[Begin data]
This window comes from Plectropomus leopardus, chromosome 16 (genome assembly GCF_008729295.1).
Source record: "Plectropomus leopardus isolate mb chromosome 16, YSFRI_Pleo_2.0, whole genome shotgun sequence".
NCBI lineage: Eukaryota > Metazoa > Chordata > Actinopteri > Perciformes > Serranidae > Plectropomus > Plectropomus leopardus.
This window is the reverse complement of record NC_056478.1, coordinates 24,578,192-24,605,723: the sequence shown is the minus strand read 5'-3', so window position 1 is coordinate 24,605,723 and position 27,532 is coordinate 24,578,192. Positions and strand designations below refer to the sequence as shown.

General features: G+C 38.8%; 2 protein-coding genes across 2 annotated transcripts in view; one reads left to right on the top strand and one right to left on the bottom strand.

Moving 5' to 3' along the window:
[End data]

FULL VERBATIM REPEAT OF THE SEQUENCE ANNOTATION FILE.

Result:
This window comes from Plectropomus leopardus, chromosome 16 (genome assembly GCF_008729295.1).
Source record: "Plectropomus leopardus isolate mb chromosome 16, YSFRI_Pleo_2.0, whole genome shotgun sequence".
NCBI lineage: Eukaryota > Metazoa > Chordata > Actinopteri > Perciformes > Serranidae > Plectropomus > Plectropomus leopardus.
This window is the reverse complement of record NC_056478.1, coordinates 24,578,192-24,605,723: the sequence shown is the minus strand read 5'-3', so window position 1 is coordinate 24,605,723 and position 27,532 is coordinate 24,578,192. Positions and strand designations below refer to the sequence as shown.

General features: G+C 38.8%; 2 protein-coding genes across 2 annotated transcripts in view; one reads left to right on the top strand and one right to left on the bottom strand.

Moving 5' to 3' along the window: